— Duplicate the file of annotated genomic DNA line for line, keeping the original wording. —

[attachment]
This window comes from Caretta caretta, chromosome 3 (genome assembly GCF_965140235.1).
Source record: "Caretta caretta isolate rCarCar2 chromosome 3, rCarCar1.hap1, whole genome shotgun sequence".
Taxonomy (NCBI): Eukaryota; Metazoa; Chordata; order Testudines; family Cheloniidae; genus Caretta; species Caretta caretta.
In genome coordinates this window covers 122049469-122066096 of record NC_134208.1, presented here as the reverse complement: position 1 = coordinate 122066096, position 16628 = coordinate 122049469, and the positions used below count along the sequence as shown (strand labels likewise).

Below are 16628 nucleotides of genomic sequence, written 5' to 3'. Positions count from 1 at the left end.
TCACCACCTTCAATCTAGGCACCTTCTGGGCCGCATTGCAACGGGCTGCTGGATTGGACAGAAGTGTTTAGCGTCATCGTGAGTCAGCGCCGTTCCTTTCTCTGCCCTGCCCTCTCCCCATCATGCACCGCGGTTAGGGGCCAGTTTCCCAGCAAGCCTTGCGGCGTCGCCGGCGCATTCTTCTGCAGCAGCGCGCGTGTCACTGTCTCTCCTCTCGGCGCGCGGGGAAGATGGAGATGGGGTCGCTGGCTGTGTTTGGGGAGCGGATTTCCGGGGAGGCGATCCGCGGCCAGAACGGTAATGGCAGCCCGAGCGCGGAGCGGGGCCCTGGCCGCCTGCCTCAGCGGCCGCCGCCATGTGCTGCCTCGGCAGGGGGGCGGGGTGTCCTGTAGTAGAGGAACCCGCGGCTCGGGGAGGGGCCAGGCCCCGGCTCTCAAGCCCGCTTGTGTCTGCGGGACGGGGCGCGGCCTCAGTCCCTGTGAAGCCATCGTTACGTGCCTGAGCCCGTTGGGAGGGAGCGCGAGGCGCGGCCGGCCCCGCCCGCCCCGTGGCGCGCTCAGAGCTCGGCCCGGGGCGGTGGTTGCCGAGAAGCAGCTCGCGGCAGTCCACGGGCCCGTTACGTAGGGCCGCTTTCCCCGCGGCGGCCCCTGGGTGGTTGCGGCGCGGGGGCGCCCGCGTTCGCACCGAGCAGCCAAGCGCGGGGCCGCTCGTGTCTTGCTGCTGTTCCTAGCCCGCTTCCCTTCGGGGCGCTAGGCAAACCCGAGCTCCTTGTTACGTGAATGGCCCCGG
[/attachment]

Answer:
This window comes from Caretta caretta, chromosome 3 (genome assembly GCF_965140235.1).
Source record: "Caretta caretta isolate rCarCar2 chromosome 3, rCarCar1.hap1, whole genome shotgun sequence".
Taxonomy (NCBI): Eukaryota; Metazoa; Chordata; order Testudines; family Cheloniidae; genus Caretta; species Caretta caretta.
In genome coordinates this window covers 122049469-122066096 of record NC_134208.1, presented here as the reverse complement: position 1 = coordinate 122066096, position 16628 = coordinate 122049469, and the positions used below count along the sequence as shown (strand labels likewise).

Below are 16628 nucleotides of genomic sequence, written 5' to 3'. Positions count from 1 at the left end.
TCACCACCTTCAATCTAGGCACCTTCTGGGCCGCATTGCAACGGGCTGCTGGATTGGACAGAAGTGTTTAGCGTCATCGTGAGTCAGCGCCGTTCCTTTCTCTGCCCTGCCCTCTCCCCATCATGCACCGCGGTTAGGGGCCAGTTTCCCAGCAAGCCTTGCGGCGTCGCCGGCGCATTCTTCTGCAGCAGCGCGCGTGTCACTGTCTCTCCTCTCGGCGCGCGGGGAAGATGGAGATGGGGTCGCTGGCTGTGTTTGGGGAGCGGATTTCCGGGGAGGCGATCCGCGGCCAGAACGGTAATGGCAGCCCGAGCGCGGAGCGGGGCCCTGGCCGCCTGCCTCAGCGGCCGCCGCCATGTGCTGCCTCGGCAGGGGGGCGGGGTGTCCTGTAGTAGAGGAACCCGCGGCTCGGGGAGGGGCCAGGCCCCGGCTCTCAAGCCCGCTTGTGTCTGCGGGACGGGGCGCGGCCTCAGTCCCTGTGAAGCCATCGTTACGTGCCTGAGCCCGTTGGGAGGGAGCGCGAGGCGCGGCCGGCCCCGCCCGCCCCGTGGCGCGCTCAGAGCTCGGCCCGGGGCGGTGGTTGCCGAGAAGCAGCTCGCGGCAGTCCACGGGCCCGTTACGTAGGGCCGCTTTCCCCGCGGCGGCCCCTGGGTGGTTGCGGCGCGGGGGCGCCCGCGTTCGCACCGAGCAGCCAAGCGCGGGGCCGCTCGTGTCTTGCTGCTGTTCCTAGCCCGCTTCCCTTCGGGGCGCTAGGCAAACCCGAGCTCCTTGTTACGTGAATGGCCCCGG